Houston Mayor Kathy Whitmire had been working hard to get some positive national publicity for her city when she noticed a respected newspaper had written about it during one of her re-election campaigns. ``I opened the paper up and sure enough there was an article about Houston - complete with before-and-after pictures of [my recently changed] hairstyle. This is what they could finally find to write about Houston.''
Such media focus on appearances may be the most frustrating aspect of being a female candidate for public office. According to Mayor Whitmire, however, fund raising is the most debilitating aspect.
At a forum last week on women candidates' personal perspectives on running for office - sponsored by the Institute of Politics at Harvard's Kennedy School of Government - Whitmire agreed with other female officials that women still find raising money much more difficult than men.
According to Charlotte, N.C., Mayor Sue Myrick, ``Money is the biggest deterrent from running for higher office.''
Many say the problem is related to political tradition. Susan Shaer, project director of the institute's new Clearinghouse for Women Candidates, says that campaign contributors historically have been men. So while women have been enthusiastic volunteer workers for female candidates, they generally don't donate the kind of money that men do.
Until very recently, Ms. Shaer says, any individual contribution to a female candidate was usually about half the amount of a donation to a male contender.
Money givers also tend not to donate funds to someone they don't perceive as a winner, no matter how much they may like the candidate, Shaer continues. And many potential backers still don't believe that a female candidate can win a major election.
Congresswoman Patricia Schroeder's withdrawal from the 1988 presidential campaign this fall was due in part to the difficulty she encountered in fund raising. The Colorado Democrat succeeded in raising less than half of the $2 million she claimed was needed to launch her campaign. While Ms. Schroeder had a good deal of additional support, it was in the form of pledges, not cash.
Shaer suggests several ways to tackle the problems that women face with fund raising. She says the growing pool of women who now have their own money but have not yet established a tradition of political donations is a latent resource that female candidates can tap.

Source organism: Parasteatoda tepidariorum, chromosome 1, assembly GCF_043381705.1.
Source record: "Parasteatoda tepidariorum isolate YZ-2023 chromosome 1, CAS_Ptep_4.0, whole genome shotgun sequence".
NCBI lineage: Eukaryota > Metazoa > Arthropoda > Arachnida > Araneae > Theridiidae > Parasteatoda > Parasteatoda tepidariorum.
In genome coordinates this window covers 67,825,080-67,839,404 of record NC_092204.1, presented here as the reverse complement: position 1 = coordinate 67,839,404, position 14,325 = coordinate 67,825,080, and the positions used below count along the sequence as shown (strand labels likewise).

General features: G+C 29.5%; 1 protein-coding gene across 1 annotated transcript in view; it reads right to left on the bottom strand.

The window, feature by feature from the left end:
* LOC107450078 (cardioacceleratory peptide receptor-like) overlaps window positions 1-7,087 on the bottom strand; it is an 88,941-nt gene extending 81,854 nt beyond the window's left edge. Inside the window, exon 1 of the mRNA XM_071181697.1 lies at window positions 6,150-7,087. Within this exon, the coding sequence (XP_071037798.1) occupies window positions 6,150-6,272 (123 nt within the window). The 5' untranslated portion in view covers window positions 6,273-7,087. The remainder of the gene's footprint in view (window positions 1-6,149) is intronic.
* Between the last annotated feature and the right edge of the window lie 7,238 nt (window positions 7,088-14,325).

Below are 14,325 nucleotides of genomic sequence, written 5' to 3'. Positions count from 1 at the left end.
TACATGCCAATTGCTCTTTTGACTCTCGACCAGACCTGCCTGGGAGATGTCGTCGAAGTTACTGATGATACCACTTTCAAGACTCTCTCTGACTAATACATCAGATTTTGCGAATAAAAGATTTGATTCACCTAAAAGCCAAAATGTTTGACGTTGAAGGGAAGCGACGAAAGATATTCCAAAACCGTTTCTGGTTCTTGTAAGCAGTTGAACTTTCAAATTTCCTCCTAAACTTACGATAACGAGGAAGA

Carrie Saxon Perry, newly elected mayor of Hartford, Conn., pointed to donor networks like EMILY (Early Money is Like Yeast) that help to fund female candidates as another money source for women.
Some organizations hope that coaching potential women candidates - for example, teaching them to get their messages across using less costly forms of the media - can help them to bring down their campaign spending.
Another way to ease the financial burden on women candidates, Shaer says, would be changes in election laws to decrease the cost of running a successful campaign. Whitmire said she has spent up to $1 million dollars in a Houston mayoral campaign. Running for Congress can cost candidates several million dollars.
The female officials at the forum did mention a few advantages in being a women candidate.
Whitmire pointed to the common perception that women will clean up government. ``Women are more often outsiders than insiders,'' she noted. ``They usually run as reform candidates.''
Whitmire also said she has been able to use the extra media attention she's been given to her benefit.
And she concurred with Myrick that a male candidate's failure to take a female opponent seriously can be a great boon to her campaign.
Despite the gains female politicians have made in recent years, no level of government in America today has more than 15.6 percent elected women.
``There aren't more women in office because there aren't more women running,'' Whitmire said.
And the officials at the forum agreed that more women can't run without better financial support.
According to Mayor Perry, there is ``still that reservation whether a woman can perform and excel.''